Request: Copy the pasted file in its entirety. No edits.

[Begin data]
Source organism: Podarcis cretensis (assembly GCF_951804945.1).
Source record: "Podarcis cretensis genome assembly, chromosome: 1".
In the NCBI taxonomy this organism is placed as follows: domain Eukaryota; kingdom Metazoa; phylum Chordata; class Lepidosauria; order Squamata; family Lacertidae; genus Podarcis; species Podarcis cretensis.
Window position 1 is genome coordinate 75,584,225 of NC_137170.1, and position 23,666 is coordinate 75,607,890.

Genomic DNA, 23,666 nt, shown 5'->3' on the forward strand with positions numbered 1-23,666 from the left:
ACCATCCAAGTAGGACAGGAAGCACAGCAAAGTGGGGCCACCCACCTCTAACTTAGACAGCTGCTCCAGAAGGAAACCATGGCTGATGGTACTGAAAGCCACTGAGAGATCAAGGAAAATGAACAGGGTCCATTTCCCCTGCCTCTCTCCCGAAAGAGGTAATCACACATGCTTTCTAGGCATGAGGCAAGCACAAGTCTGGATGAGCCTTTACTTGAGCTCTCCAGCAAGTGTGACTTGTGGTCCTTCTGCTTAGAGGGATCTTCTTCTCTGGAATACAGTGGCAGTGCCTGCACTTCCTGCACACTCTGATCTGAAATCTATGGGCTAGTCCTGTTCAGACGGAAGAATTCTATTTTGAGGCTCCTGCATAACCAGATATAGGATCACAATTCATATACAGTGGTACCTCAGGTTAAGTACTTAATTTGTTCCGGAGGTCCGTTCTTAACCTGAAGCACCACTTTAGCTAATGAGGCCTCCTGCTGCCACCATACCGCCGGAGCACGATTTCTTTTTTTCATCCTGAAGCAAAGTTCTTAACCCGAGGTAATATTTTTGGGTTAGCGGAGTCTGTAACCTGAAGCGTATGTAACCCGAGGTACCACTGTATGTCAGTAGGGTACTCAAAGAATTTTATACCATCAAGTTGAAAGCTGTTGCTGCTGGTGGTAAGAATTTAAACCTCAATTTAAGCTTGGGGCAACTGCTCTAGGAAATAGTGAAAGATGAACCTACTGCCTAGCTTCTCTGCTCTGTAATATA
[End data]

Source organism: Podarcis cretensis (assembly GCF_951804945.1).
Source record: "Podarcis cretensis genome assembly, chromosome: 1".
In the NCBI taxonomy this organism is placed as follows: domain Eukaryota; kingdom Metazoa; phylum Chordata; class Lepidosauria; order Squamata; family Lacertidae; genus Podarcis; species Podarcis cretensis.
Window position 1 is genome coordinate 75,584,225 of NC_137170.1, and position 23,666 is coordinate 75,607,890.

Genomic DNA, 23,666 nt, shown 5'->3' on the forward strand with positions numbered 1-23,666 from the left:
ACCATCCAAGTAGGACAGGAAGCACAGCAAAGTGGGGCCACCCACCTCTAACTTAGACAGCTGCTCCAGAAGGAAACCATGGCTGATGGTACTGAAAGCCACTGAGAGATCAAGGAAAATGAACAGGGTCCATTTCCCCTGCCTCTCTCCCGAAAGAGGTAATCACACATGCTTTCTAGGCATGAGGCAAGCACAAGTCTGGATGAGCCTTTACTTGAGCTCTCCAGCAAGTGTGACTTGTGGTCCTTCTGCTTAGAGGGATCTTCTTCTCTGGAATACAGTGGCAGTGCCTGCACTTCCTGCACACTCTGATCTGAAATCTATGGGCTAGTCCTGTTCAGACGGAAGAATTCTATTTTGAGGCTCCTGCATAACCAGATATAGGATCACAATTCATATACAGTGGTACCTCAGGTTAAGTACTTAATTTGTTCCGGAGGTCCGTTCTTAACCTGAAGCACCACTTTAGCTAATGAGGCCTCCTGCTGCCACCATACCGCCGGAGCACGATTTCTTTTTTTCATCCTGAAGCAAAGTTCTTAACCCGAGGTAATATTTTTGGGTTAGCGGAGTCTGTAACCTGAAGCGTATGTAACCCGAGGTACCACTGTATGTCAGTAGGGTACTCAAAGAATTTTATACCATCAAGTTGAAAGCTGTTGCTGCTGGTGGTAAGAATTTAAACCTCAATTTAAGCTTGGGGCAACTGCTCTAGGAAATAGTGAAAGATGAACCTACTGCCTAGCTTCTCTGCTCTGTAATATA